Nuclear and mitochondrial DNA evolution in Adélie penguins : studies of modern and ancient populations : a thesis presented in partial fulfillment of the requirements for the degree of Doctor of Philosophy (PhD) in Genetics, Allan Wilson Centre for Molecular Ecology and Evolution, Institute for Natural Sciences, Massey University, Auckland, New Zealand
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The Adélie penguin of Antarctica (Pygoscelis adeliae) breeds on the Antarctic continent and on offshore islands. Its evolutionary history has been, and its current biology remains, dependent on a range of climate variables. Over geological time, glacial warming and cooling periods have resulted in Adélie penguin populations decreasing and expanding. Therefore, understanding Adélie penguin population dynamics at a genetic level can provide insights into how the species responds to changing climates, one reason why Adélie penguins are an important natural model species. In addition, sub-fossil bone deposits of this species below modern and abandoned colonies provide an excellent source of ancient DNA that can bring a temporal dimension to population studies of the species. In combination, these attributes enable us to address some fundamental questions regarding evolutionary change. Making use of known mitochondrial DNA mutation rates and current population sizes, a positive and significant correlation between population size and modern mitochondrial control region diversity was detected. This finding supports the use of mitochondrial DNA for population inferences. Effective population sizes of breeding colonies are shown to have increased since the late Pleistocene. To extend current tools available for understanding Adélie penguins, six nuclear intron loci were recovered from a wide range of introns that can be applied to population genetics and phylogenetic studies of penguins. Five introns were used to investigate the persistence of the mitochondrial Antarctic (A) and Ross Sea (RS) lineages. No evidence for the existence of these lineages was found in the nuclear loci sequenced. A signature of historical population expansion, preceding the mitochondrial one, was detected. The utility of four introns in resolving penguin phylogenetic signals was also determined. Non-coding nuclear sequence of one intron were obtained from ancient sub-fossil remains of Adélie penguins using multiplex PCR enrichment, followed by second-generation sequencing of a barcoded library. A shift in haplotype frequencies was detected between ancient and modern intron sequences in Adélie penguins, despite a small sample size. In the future, advancing the current methodologies and extending sampling to additional introns as well as older samples, is likely to provide a new level of understanding of this remarkable species.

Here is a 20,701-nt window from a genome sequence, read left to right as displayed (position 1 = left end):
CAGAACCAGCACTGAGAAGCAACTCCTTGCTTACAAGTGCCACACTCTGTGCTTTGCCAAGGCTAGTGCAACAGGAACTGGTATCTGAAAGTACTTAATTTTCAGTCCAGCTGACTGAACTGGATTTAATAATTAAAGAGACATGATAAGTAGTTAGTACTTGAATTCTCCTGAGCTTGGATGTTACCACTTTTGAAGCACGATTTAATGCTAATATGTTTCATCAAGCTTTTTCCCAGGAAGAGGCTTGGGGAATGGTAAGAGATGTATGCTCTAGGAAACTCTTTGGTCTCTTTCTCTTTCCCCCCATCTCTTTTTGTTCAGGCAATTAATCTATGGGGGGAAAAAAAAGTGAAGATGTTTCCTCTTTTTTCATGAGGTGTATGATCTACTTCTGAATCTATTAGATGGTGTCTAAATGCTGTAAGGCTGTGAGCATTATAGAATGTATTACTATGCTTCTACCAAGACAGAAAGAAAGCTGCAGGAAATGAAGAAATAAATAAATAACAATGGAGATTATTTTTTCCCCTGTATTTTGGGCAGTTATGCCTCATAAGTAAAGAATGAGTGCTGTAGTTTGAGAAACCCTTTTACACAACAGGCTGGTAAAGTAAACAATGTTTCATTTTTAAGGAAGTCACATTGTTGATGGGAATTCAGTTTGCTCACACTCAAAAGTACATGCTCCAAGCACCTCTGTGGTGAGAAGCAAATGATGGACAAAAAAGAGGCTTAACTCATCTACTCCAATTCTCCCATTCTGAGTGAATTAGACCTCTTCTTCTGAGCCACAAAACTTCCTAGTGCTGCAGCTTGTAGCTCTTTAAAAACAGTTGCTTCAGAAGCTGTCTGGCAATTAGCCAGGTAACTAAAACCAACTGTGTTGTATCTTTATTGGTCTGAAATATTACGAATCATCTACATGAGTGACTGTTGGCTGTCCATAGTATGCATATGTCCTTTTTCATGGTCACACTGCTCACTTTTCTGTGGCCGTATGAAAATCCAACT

Adelie penguins, Pygoscelis adeliae, Adelie penguin genetics, Mitochondrial DNA, Phylogeny, Huia, Penguin populations